Healthy Hospitals, Healthy Planet, Healthy People: Addressing Climate Change in Health Care Settings (pdf)
HCWH's co-founder Gary Cohen is a recipient of the prestigious Skoll Award. This video, chronicling the evolution of HCWH's work, premiered at the 2009 Skoll World Forum. enlarge video
Many measures to reduce greenhouse gas emissions will have surprising health co-benefits. This is above and beyond the benefits to come from reducing climate change itself. enlarge video
Climate Change and Human Health
One of the most disturbing implications of climate change is its potentially devastating impact on human health. The World Health Organization (WHO) has reported: "A warmer and more variable climate threatens to lead to higher levels of some air pollutants, increase transmission of diseases through unclean water and through contaminated food, to compromise agricultural production in some of the least developed countries, and increase the hazards of extreme weather."
WHO predicts that temperature shifts will encourage the spread of infectious diseases: Many of the major killers are highly climate sensitive as regards to temperature and rainfall, including cholera, and the diarrhoeal diseases, as well as diseases including malaria, dengue, and other infections carried by vectors. In sum, climate change threatens to slow, halt or reverse the progress that the global public health community is now making against many of these diseases. Moreover, an increase in extreme weather events like floods and droughts will have a dramatic impact on health, especially of people living in coastal and small island communities.
While everyone on earth will be touched by climate change, WHO makes it clear that the effects will be more calamitous for some that for others. The organization says that "health impacts will be disproportionately greater in vulnerable populations", including the very young, the elderly and the medically infirm.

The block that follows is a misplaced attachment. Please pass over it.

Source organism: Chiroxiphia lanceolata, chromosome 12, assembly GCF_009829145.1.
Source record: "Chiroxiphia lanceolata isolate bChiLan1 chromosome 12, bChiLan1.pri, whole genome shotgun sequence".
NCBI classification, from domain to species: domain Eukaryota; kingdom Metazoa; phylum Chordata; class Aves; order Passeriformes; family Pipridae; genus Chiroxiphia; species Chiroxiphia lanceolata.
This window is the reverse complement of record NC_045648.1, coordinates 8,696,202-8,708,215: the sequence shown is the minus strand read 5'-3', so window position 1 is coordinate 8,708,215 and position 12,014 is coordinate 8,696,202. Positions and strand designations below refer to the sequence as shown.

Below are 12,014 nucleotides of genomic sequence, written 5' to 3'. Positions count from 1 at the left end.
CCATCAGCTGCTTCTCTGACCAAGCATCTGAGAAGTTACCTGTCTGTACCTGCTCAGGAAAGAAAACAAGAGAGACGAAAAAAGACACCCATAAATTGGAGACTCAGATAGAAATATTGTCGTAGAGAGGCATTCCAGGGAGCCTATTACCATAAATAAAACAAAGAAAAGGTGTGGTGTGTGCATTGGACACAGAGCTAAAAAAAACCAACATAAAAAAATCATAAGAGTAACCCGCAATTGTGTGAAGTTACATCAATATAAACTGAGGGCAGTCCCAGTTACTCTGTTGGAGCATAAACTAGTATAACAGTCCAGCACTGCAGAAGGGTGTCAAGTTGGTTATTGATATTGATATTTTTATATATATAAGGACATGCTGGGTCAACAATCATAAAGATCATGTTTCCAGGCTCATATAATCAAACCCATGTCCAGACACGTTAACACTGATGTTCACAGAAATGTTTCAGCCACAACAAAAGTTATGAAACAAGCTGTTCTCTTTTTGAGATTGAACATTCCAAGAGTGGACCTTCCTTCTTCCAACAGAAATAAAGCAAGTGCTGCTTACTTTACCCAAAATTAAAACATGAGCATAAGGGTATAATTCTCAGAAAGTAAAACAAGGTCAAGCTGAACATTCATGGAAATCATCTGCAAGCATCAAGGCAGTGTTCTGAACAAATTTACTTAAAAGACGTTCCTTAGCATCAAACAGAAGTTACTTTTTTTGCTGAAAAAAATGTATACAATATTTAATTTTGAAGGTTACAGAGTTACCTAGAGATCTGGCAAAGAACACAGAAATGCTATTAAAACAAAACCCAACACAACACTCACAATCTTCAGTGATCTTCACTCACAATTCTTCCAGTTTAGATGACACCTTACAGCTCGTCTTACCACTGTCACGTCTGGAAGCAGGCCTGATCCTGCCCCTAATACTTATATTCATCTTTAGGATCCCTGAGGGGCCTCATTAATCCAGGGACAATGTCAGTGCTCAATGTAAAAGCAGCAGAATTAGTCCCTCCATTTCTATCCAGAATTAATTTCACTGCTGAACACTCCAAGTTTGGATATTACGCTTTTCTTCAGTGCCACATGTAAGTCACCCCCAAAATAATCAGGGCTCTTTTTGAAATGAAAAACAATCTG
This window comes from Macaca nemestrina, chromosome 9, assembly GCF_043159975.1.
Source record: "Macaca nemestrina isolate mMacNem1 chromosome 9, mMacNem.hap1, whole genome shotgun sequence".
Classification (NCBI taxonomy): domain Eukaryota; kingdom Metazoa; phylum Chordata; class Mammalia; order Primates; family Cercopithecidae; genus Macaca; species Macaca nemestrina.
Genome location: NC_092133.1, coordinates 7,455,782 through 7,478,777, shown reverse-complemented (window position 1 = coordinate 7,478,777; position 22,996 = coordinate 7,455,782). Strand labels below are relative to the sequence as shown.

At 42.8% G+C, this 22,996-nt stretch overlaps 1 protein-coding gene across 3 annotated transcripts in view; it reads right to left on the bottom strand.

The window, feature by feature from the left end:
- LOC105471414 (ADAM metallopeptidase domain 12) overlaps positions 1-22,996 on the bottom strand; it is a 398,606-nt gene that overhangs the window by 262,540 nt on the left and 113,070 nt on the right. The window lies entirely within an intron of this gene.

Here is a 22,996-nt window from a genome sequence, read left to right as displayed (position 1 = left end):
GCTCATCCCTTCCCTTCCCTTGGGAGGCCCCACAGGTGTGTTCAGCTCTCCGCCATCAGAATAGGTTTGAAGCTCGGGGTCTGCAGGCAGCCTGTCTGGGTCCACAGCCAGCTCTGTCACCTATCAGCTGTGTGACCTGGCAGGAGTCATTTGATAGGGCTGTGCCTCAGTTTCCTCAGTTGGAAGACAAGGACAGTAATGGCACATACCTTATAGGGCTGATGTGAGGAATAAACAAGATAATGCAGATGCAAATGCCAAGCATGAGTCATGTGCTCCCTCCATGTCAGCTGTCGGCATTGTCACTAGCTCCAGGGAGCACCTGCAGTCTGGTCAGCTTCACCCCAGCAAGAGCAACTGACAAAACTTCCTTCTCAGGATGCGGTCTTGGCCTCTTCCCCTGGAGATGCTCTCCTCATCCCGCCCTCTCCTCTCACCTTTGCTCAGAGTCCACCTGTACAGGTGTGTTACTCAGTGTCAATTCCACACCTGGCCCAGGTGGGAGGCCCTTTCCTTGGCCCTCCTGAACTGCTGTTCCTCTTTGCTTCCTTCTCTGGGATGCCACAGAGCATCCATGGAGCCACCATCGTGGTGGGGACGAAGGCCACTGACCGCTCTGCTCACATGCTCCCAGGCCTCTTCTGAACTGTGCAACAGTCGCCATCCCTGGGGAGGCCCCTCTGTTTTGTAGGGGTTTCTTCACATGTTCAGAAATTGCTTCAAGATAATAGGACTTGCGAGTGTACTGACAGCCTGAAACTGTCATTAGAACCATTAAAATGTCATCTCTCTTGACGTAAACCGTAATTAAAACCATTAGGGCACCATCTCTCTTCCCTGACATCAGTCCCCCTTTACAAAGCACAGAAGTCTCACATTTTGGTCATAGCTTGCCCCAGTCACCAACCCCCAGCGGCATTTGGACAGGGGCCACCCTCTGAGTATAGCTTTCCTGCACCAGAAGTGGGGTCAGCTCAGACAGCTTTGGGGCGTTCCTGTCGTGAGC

The health sector can play a key role in helping societies adapt to the effects of climate change and the risk it poses to human health. Among other adaptation measures, WHO has called for strengthening public health systems, emergency response programmes, and research around the globe.
The health sector can also play an essential part in mitigating the effects of global climate change by taking steps to limit its own significant climate footprint.
- Climate Change and Human Health: Present and Future Risks (pdf)
- Best Environmental Practices in the Healthcare Sector (pdf) - A Guide to improve the healthcare sector environmental performance
- Energy Star program for Health Care
website of the U.S. Environmental Protection Agency
- Healthy Hospitals, Healthy Planet, Healthy People: Addressing Climate Change in Health Care Settings (pdf)
Aims at addressing the climate footprint of the health sector
- IPCC Fourth Assessment Report
Intergovernmental Panel on Climate Change
- Saving Carbon, Improving Health: NHS Carbon Reduction Strategy for England (pdf)
- Solar clinics in Tanzania (website of Solar Electric Light Fund)
- Stop Trashing the Climate
GAIA Report on Waste and Climate
- World Health Organization website for information about Climate Change and Human Health
Pendo Maro, Senior Climate and Energy Advisor, Health Care Without Harm, and Michael Wilks, board member of HCWH Europe, talk about how investment in reducing greenhouse gases produces immediate and lasting benefits to health. enlarge video